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Thread: Replacement P1796 LC grip

  1. #76
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    Jan 2007
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    Quote Originally Posted by David Critchley View Post
    Really excellent job Ian

    David
    That's very kind of you David.
    Ian

  2. #77
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    Jan 2007
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    I just thought I would show my latest grip replacement project as many members would have seen the sword on the classified section a few months ago.
    The original grip was quite crude and too large.
    I believe the markings to be that of the 2nd Portuguese cavalry regiment.
    I have yet to replace the rivet through the 'ears' into the tang.
    The photos are before and after.

    Ian
    Attached Images Attached Images   

  3. #78
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    Oct 2007
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    Kingston area, Ontario Canada
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    Align holes

    I have found what works for me when aligning existing holes to drill.
    Drill about half way from each side, should meet well enough to run the pin through. This prevents enlarging the hole or creating a second beside it.
    Also ensures the pin will be snug as you may not want to do too much peening. I'm shure you already know this, just putting it out there for future or beginning restorers.

  4. #79
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    Quote Originally Posted by Will Mathieson View Post
    I have found what works for me when aligning existing holes to drill.
    Drill about half way from each side, should meet well enough to run the pin through. This prevents enlarging the hole or creating a second beside it.
    Also ensures the pin will be snug as you may not want to do too much peening. I'm shure you already know this, just putting it out there for future or beginning restorers.
    Thanks Will.
    When I took the sword apart there was no hole for the rivet. On further investigation I could see that the tang had been repaired/replaced about a inch from the blade shoulders.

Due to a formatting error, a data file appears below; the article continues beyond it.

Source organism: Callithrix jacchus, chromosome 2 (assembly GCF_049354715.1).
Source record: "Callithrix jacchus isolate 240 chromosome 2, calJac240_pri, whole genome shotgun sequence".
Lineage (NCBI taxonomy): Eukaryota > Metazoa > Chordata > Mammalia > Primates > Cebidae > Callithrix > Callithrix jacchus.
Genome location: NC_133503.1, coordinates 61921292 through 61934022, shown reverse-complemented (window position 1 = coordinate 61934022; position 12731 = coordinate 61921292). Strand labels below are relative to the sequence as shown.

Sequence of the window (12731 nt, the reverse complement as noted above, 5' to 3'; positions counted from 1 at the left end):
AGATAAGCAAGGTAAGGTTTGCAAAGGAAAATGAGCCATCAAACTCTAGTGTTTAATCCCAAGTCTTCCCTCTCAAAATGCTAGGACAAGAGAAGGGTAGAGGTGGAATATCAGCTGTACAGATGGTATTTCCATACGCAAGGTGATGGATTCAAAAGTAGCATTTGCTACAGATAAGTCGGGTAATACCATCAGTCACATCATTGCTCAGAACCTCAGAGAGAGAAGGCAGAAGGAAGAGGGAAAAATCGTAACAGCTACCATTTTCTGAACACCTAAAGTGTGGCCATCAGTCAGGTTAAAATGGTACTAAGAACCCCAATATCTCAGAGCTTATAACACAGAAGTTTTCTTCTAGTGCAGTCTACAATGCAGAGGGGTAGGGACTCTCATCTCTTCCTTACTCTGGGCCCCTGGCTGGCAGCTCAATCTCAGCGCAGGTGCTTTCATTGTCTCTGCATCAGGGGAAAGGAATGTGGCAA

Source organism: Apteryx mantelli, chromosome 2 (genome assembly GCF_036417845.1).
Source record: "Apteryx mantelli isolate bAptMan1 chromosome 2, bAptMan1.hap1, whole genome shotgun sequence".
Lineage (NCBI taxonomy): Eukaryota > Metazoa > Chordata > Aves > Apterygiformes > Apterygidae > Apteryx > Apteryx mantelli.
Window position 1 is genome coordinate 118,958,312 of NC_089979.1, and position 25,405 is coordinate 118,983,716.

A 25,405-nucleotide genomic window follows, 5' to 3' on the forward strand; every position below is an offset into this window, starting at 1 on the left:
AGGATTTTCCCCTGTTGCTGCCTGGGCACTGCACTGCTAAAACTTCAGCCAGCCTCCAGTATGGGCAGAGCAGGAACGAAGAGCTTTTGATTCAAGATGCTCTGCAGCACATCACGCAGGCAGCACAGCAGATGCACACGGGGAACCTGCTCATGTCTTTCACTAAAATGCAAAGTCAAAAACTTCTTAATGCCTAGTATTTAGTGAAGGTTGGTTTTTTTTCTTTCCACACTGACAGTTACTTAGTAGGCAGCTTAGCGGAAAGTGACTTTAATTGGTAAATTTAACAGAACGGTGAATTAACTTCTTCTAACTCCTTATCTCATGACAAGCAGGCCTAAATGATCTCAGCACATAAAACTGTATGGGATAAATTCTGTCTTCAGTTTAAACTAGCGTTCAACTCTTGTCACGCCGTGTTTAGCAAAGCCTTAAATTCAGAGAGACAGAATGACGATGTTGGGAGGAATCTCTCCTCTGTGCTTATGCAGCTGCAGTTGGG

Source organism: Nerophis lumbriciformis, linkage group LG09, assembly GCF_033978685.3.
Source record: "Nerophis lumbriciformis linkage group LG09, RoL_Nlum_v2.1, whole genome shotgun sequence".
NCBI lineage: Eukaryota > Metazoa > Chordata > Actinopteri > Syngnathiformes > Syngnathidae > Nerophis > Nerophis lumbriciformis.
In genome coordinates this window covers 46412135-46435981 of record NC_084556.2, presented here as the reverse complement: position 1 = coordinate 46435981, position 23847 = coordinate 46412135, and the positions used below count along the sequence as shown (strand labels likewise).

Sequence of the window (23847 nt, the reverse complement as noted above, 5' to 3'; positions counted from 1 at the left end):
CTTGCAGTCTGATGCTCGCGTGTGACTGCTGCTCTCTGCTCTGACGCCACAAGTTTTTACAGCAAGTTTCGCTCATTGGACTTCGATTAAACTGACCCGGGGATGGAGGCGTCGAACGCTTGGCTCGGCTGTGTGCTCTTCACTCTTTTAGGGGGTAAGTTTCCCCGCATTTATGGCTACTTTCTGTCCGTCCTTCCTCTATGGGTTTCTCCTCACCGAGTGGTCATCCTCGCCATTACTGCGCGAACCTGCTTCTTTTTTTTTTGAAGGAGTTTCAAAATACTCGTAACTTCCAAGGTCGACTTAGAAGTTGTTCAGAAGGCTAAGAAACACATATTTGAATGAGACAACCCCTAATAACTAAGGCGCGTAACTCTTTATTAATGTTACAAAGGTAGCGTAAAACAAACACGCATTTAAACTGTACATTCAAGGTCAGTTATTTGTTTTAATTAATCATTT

Ian
    Attached Images Attached Images  

  5. #80
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    Oct 2007
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    Kingston area, Ontario Canada
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    Broke

    Most likely was weakened by the hole, maybe when someone tried to replace the grip previously. Is the tang long enough to be peened over the pommel?
    I have sucessfully heated and hammered a tang to stretch it to length, no welding required, only takes a minute.

  6. #81
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    Jan 2007
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    Quote Originally Posted by Will Mathieson View Post
    Most likely was weakened by the hole, maybe when someone tried to replace the grip previously. Is the tang long enough to be peened over the pommel?
    I have sucessfully heated and hammered a tang to stretch it to length, no welding required, only takes a minute.
    The tang is just the correct length.
    I have fitted the leather buffer between the blade and the guard not just over the blade. It makes the final fitting much more solid.
    Ian

  7. #82
    Ian,
    Your new grip looks fantastic! I am glad you bought the sword as you certainly did it justice. Well done, and best of luck finding a scabbard for it.

    Jonathan

  8. #83
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    Mar 2008
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    Montreal , Canada
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    Ian,

    Well done....congratulations.

    Dan

  9. #84
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    Jan 2007
    Location
    East Sussex, England
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    Thanks guys. I might get around to writing detailed instructions with photos, during my next project.
    This grip took me two days to make. Great care is required especially when tailoring to grip to fit the backpiece, removing a small amount of wood at a time. I don't have any suitable electric tools or facilities and so all the work was done using a saw, a small plane and various files and rasps.

    Ian

  10. #85
    Quote Originally Posted by Ian Knight View Post